What’s the Difference between a Psychotherapist and a Business Coach?
Here’s the main difference – Business Coaches assist their clients to achieve business and career goals while psychotherapists help patients to overcome mental, emotional, behavioral and relationship problems.
Here are some other significant differences:
- Trained in graduate schools to receive Masters and Doctoral degrees
- Highly supervised in their clinical experiences
- Get a professional license in the state they work in
- Commit to a strict set of enforceable licensing and professional association ethical practices
- Required to attend continuing education courses to extend their annual state licensure
- May be certified by a training program in a specialty treatment area
- Focus on the past, present and future
- Have psychodiagnostic and treatment skills
- Work in clinics, hospitals, agencies, research centers, universities or private practices
- May receive some reimbursement from health insurance companies
- Anyone may call themselves a “coach” with no prerequisite training
- May be trained in coaching schools but not necessary
- No educational requirements
- Often have personal work experience in the specialty area they coach in
- Little training supervision offered and no continuing education required
- No state licensure required but may be certified by a coach training agency
- May commit to a set of ethical standards but not enforceable by a state agency
- Focus mainly on the present and future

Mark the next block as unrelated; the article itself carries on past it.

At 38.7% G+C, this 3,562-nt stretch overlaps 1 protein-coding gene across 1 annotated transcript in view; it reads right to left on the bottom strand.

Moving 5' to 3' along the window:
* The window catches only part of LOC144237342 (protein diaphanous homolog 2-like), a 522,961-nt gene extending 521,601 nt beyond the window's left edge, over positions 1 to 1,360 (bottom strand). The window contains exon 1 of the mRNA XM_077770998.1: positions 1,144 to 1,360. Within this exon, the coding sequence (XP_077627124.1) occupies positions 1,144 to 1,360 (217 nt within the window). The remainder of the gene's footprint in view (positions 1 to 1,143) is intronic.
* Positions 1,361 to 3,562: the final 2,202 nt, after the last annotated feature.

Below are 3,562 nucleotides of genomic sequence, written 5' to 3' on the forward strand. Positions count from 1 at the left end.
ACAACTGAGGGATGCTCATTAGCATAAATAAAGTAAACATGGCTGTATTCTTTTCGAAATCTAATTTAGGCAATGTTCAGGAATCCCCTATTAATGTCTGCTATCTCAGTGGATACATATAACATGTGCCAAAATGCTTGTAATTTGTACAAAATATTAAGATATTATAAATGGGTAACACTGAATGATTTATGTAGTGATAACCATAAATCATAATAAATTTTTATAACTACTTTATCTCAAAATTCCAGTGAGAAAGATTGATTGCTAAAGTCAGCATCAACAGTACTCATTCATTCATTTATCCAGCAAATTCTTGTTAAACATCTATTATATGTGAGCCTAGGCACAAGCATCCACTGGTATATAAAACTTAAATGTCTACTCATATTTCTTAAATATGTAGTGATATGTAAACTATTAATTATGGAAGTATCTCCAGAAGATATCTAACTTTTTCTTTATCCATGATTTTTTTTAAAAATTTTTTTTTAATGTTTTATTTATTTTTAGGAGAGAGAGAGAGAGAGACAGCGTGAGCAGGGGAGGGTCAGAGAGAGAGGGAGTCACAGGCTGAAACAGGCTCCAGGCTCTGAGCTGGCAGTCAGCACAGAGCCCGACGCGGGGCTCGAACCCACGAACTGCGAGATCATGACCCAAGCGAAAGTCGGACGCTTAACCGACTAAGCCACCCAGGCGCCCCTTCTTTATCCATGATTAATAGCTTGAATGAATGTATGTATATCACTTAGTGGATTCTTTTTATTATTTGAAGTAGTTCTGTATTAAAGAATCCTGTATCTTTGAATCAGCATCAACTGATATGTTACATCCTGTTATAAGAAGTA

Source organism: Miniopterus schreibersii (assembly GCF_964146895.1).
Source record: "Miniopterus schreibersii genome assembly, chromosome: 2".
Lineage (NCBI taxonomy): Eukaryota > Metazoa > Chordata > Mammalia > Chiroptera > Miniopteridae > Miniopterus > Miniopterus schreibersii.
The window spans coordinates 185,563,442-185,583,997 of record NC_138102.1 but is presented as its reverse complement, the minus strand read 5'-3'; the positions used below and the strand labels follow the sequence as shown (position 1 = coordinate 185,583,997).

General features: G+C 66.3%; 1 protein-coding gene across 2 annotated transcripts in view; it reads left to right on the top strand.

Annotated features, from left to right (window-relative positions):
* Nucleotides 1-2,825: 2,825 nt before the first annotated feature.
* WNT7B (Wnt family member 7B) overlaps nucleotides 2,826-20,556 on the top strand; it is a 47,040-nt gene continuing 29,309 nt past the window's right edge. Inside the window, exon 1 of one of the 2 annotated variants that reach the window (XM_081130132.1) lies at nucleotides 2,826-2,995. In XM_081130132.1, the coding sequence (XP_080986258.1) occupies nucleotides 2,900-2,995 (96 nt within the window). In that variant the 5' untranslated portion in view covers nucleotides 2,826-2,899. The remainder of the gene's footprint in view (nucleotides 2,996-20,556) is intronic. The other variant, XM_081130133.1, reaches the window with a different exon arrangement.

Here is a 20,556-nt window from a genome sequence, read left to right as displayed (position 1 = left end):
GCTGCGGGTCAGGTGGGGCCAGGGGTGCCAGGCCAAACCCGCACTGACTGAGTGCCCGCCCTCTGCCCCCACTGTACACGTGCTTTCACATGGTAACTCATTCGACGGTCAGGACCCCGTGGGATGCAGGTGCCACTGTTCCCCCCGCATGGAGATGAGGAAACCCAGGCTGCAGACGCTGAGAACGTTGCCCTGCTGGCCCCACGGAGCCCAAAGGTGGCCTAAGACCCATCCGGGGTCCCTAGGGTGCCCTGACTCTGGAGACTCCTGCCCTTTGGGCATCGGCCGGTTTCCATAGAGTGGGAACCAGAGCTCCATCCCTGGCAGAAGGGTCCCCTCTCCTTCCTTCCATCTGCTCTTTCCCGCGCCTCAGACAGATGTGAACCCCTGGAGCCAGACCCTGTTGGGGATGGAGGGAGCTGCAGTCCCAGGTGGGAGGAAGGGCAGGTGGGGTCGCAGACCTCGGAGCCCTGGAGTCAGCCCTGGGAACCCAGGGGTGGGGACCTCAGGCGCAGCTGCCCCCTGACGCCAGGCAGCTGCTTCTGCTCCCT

- Employed as an “internal” coach within a company or hired as an “external” coach working independently
- No ability to collect fees from health insurance companies
As you can see from the list above, there’s a big difference between psychotherapists and coaches, mainly in the level of education, supervision and ethical standards followed. Psychotherapists may be called true “professionals” because, like attorneys, physicians and chiropractors, they are: 1) Highly educated, 2) State licensed, 3) Held to high standards of ethical conduct, and 4) Required to fulfill continuing education every year. Coaches may behave “professionally” but they are not held to a higher level of education or a set of state required standards and discipline.
What If a Psychotherapist Is Also a Trained Coach?
A psychologist like myself is uniquely positioned to provide clients with empowering services. Psychotherapists can assist clients to examine and develop aspects of personality, behavior and thought patterns. They can also help clients to better regulate and manager their moods and emotions at work. In addition, psychotherapists-coaches may assist business clients with social or “people” skills and provide helpful support to project team members and managers with interpersonal skills.
Fundamentally, this combination of training and experience can transform the everyday business life of a client, manager or executive in ways that extend beyond specialty coaching. Psychotherapists trained in coaching methods can professionally assist clients to overcome psychological issues that interfere with goal attainment.
I am both a licensed psychologist as well as an experienced and trained executive and business performance coach. I am trained in clinical psychology as well as business coaching. I have knowledge about business skills such as: goal setting, strategic planning, marketing, sales, communications, work team management, plus executive and management skills. I can assist individual business clients to overcome psychological issues that interfere with their attainment of business and career goals. As a trained group therapist, I understand how work or project teams and their managers can communicate and perform more effectively.
I can coach managers and executives in corporations, small business owners and professionals to achieve their goals.
Click this link to learn more about my specialized “Business Performance Coaching” services: http://www.drrevelmiller.com/what-we-treat/business-performance-coaching/